(Mr Prescott) We do it all the time. If you are relying on the press to get it across you have not much chance of interesting them in a speech on sustainability. I see some of the serious reporters are still here so ask them about the difficulty of getting some of these stories in. I ring up and say I am making a speech on sustainability. We keep doing it, please do not assume we do not. At the end of the day, if I look at the NGOs, they are quite emphatic about the whole business of Kyoto. They have not said a great deal publicly in the way they did on Kyoto about sustainability. This is not a criticism of NGOs, they have the same difficulties we have, but these issues are important and we will keep pressing them. I do not know what you can say to make an awful lot of people use the website. There are all sorts of reasons why they use websites, are there not? We live in that kind of society. There are people who try to make these issues attractive, they do seriously put forward serious arguments and they get space for them but in the main I am afraid it does not make it but we still keep doing it. I do not know the answer. If you give me about five points I shall take them away and do them.
Joan Walley: Maybe we have to look at something like Pop Idol, I do not know, but it has to be as important to young people particularly because we are really talking about education and talking about people understanding what is needed to save the world.
(Mr Prescott) To be fair DEFRA have been doing it. If you look at their programme, they have been organising these conferences and we all attend them in different ways and they have been doing that.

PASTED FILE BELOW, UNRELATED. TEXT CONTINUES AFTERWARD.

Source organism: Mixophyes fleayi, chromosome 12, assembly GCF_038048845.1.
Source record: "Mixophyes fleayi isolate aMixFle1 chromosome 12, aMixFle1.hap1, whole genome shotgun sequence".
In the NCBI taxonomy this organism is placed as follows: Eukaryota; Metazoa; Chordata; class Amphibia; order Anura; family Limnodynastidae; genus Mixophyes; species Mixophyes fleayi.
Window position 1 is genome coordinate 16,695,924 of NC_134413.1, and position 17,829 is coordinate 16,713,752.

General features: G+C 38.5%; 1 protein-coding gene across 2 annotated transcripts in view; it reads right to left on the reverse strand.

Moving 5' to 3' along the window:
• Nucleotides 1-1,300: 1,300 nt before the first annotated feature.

(Mr Prescott) What is front page news in our papers? It has nothing to do with news, does it? If it were serious stuff, we might be in with a chance.
Chairman: I entirely appreciate what you say about the difficulty of getting through for an issue like sustainability. For many people and for the media it may be a turn-off. The fact is that the approach of some of the key departments is rather underwhelming. For example, I have a memorandum here from the Treasury, two sides of paper. At the end of the first paragraph they say they have not actively publicised the summit or their own involvement. That does not exactly show enthusiasm.
Joan Walley: I have the DTI one here which say that they have not undertaken any particular actions on their own account to publicise the summit or their involvement in the preparations.